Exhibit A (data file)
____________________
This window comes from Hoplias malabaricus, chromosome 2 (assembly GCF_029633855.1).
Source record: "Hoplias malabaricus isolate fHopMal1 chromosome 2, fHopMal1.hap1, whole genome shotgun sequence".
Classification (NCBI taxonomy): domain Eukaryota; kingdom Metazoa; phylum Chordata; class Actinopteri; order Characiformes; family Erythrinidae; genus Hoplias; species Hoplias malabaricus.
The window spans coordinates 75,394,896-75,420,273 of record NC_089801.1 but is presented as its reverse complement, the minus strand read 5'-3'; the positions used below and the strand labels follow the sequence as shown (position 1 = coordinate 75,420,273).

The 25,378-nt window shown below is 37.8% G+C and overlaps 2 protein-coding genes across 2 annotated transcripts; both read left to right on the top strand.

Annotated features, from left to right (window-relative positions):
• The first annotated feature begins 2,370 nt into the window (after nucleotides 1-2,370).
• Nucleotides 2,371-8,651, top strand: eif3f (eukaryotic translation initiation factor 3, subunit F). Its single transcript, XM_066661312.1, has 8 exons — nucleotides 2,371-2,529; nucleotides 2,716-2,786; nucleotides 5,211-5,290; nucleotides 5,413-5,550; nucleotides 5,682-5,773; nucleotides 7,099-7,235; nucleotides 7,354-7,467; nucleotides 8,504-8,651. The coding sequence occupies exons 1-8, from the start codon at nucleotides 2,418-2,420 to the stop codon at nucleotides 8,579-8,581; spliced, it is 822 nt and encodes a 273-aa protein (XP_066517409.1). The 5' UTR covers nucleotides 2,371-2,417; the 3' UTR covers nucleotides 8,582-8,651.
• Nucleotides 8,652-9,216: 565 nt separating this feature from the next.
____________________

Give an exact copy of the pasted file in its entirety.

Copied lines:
This window comes from Hoplias malabaricus, chromosome 2 (assembly GCF_029633855.1).
Source record: "Hoplias malabaricus isolate fHopMal1 chromosome 2, fHopMal1.hap1, whole genome shotgun sequence".
Classification (NCBI taxonomy): domain Eukaryota; kingdom Metazoa; phylum Chordata; class Actinopteri; order Characiformes; family Erythrinidae; genus Hoplias; species Hoplias malabaricus.
The window spans coordinates 75,394,896-75,420,273 of record NC_089801.1 but is presented as its reverse complement, the minus strand read 5'-3'; the positions used below and the strand labels follow the sequence as shown (position 1 = coordinate 75,420,273).

The 25,378-nt window shown below is 37.8% G+C and overlaps 2 protein-coding genes across 2 annotated transcripts; both read left to right on the top strand.

Annotated features, from left to right (window-relative positions):
• The first annotated feature begins 2,370 nt into the window (after nucleotides 1-2,370).
• Nucleotides 2,371-8,651, top strand: eif3f (eukaryotic translation initiation factor 3, subunit F). Its single transcript, XM_066661312.1, has 8 exons — nucleotides 2,371-2,529; nucleotides 2,716-2,786; nucleotides 5,211-5,290; nucleotides 5,413-5,550; nucleotides 5,682-5,773; nucleotides 7,099-7,235; nucleotides 7,354-7,467; nucleotides 8,504-8,651. The coding sequence occupies exons 1-8, from the start codon at nucleotides 2,418-2,420 to the stop codon at nucleotides 8,579-8,581; spliced, it is 822 nt and encodes a 273-aa protein (XP_066517409.1). The 5' UTR covers nucleotides 2,371-2,417; the 3' UTR covers nucleotides 8,582-8,651.
• Nucleotides 8,652-9,216: 565 nt separating this feature from the next.